Rifle Training considerations and gear options.

tavor ar500 night stand
Tavor w/ Manticore Arms integral light ArcRail and Banshee Carrier and plates from AR500 Armor

This article is Part one in an on going series on Rifle uses and training.

I’m a huge advocate of training, not just the basic entry level couple of hour NRA training you find at your local shooting range but the type of training that takes you from basic firearms competency to a level where you can actually fight with your firearm.  There is a huge difference between the two.

Now it might not be PC to say it but if you plan on defending yourself, you really need to come to realization that you are planning on fighting. Somehow, thanks to anti’s, this idea of everything having to include the word “defense” is now main stream.  If you are going to defend yourself, you are going to have to fight and you need to get yourself into that mindset if you are serious about it and expect to prevail in a violent encounter with criminals.

We hear about the Mom in the bedroom racking a shotgun and the badguys taking off running, but how often are we planning for the times when the badguys continue to press the fight?  It happens and with enough of a frequency that should you draw the short straw on needing to defend yourself, there is then a very good chance of needing to actually fight for your life and lives of those you care about.

Granted using a rifle in a self defense situation is going to the be exception, not the rule but the mindset and skills used transition to handguns as well.  That said, I would highly recommend handgun training, fighting handgun training, prior to moving on to rifle training, since a handgun is something those serious about self defense have handy at all times.

When would I need to use a rifle or longarm?

Depending on your situation, location, response times of local law enforcement and other considerations, using a rifle for home defense may be the right choice for you.  After weighting all your options, including issues relating to the penetration of rifle calibers through the walls in your home you may find, as I have, that a carbine chambered in 5.56 (.223) is the right option for you.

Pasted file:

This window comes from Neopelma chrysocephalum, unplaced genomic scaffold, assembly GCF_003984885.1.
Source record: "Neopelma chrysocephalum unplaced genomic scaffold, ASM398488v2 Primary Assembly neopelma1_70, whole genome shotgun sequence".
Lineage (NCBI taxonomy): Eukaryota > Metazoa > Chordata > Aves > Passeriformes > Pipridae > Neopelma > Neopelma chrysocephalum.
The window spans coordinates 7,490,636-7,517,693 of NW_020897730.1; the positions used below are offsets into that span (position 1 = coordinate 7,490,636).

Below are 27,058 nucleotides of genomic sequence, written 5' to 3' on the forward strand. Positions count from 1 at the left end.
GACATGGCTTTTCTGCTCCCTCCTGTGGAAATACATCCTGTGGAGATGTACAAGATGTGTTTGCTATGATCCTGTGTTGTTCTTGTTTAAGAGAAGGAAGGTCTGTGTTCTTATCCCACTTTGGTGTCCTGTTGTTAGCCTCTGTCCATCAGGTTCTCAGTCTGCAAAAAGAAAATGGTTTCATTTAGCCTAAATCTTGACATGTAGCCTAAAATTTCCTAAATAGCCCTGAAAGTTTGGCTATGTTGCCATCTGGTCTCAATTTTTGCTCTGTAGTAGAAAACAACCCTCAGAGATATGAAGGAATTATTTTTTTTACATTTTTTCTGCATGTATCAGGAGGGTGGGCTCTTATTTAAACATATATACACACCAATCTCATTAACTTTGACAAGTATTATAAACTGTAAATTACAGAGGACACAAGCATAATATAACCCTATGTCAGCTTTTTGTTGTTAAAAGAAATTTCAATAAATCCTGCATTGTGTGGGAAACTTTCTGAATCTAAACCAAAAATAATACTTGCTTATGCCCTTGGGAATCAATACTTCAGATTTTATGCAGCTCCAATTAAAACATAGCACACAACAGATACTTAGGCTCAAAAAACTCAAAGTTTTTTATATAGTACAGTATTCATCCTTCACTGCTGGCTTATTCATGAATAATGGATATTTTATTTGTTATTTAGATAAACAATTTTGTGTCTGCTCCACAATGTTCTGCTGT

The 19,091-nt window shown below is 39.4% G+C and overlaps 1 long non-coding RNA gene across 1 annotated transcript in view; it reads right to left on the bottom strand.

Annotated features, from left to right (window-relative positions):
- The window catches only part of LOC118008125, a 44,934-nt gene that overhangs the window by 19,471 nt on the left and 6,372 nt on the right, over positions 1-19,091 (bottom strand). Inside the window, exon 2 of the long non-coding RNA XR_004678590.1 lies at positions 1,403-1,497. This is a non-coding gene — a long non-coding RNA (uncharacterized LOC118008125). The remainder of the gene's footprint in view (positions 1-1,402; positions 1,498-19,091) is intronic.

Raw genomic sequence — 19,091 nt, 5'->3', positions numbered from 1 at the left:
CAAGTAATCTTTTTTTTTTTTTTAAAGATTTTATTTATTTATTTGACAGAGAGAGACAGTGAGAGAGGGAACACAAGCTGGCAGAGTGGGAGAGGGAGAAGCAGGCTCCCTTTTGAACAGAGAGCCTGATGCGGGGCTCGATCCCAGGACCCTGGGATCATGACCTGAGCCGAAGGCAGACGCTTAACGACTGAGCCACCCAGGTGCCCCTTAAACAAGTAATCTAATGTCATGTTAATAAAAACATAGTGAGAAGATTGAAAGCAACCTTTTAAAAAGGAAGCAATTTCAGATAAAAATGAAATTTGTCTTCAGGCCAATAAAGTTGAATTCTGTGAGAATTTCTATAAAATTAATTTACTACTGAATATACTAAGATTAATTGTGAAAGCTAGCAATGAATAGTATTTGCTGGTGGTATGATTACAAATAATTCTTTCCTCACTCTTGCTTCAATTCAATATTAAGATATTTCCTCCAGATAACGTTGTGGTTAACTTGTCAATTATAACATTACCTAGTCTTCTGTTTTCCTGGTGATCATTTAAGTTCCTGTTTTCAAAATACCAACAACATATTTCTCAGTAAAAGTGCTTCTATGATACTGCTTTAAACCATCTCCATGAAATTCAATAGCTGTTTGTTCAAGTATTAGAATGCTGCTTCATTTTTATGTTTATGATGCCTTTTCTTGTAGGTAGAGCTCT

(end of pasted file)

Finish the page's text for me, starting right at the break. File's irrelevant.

Gear Considerations-

Rifle.

Because of the nature of the 5.56 round and it’s tendency to penetrate fewer walls than a 9mm round, I’ve decided my home defense rifle should be chambered in this round.  Heavier rounds, especially in the 30 caliber range such as 7.62×39 and 7.62×51 are excellent at penetrating barriers and turning cover into concealment.  If you choose one of these rounds, please understand the implications to those who also share your home as well as any potential neighbors.

cmmg mk4 ar500 armor dcs fall
CMMG Mk4 RCE w/ Aimpoint Pro and DCS carrier and plates from AR500 Armor

My preferred carbines are a Tavor or a high quality reliable AR-15 style rifle such as the CMMG Mk4 RCE.  The bullpup design offers many advantages inside a house, although a AR15 can be utilized extremely well indoors with the proper training.

Sling.

Like a handgun needs a holster, a rifle needs a sling.  A quality two point or especially a single point sling, will serve you very well indoors.  I prefer slings that convert from a two to single point configuration.

Light.

You have to be able to identify your target.  A quality weapons mounted light is a must.

Something to hold your stuff.

Plate carrier, war/battle belt… You need something.  Personally I choose a plate carrier and armor.  You aren’t running around and if someone is in your house and they are armed, you need to protect your vital organs.  Quality magazine pouches and webbing can allow you to have a couple of reloads (just in case) as well as a place to put a hand held light as well as a backup handgun.

I’d recommend something from AR500 Armor , their plates are some of the most tested in the industry (including by myself) and their pricing is hard to beat.

Handgun.
Two is One and One is None.  Should your rifle go down, you need a backup.  Should you have to sling your rifle and carry your petrified 6 year old down the hallway, a handgun is a lot easier to wield one handed than a AR15.  You need a quality holster for your handgun, make sure you don’t skimp here either.

Hearing protection.

Keeping a pair of electronic muffs next to your rifle is a great idea.  Rifle fire inside of a building is extremely loud and you’ll need to be able to hear after firing off your rifle.  Also the amplified hearing may help you hear anyone moving around your home.

Our next article will focus on some training classes you can find it HERE .

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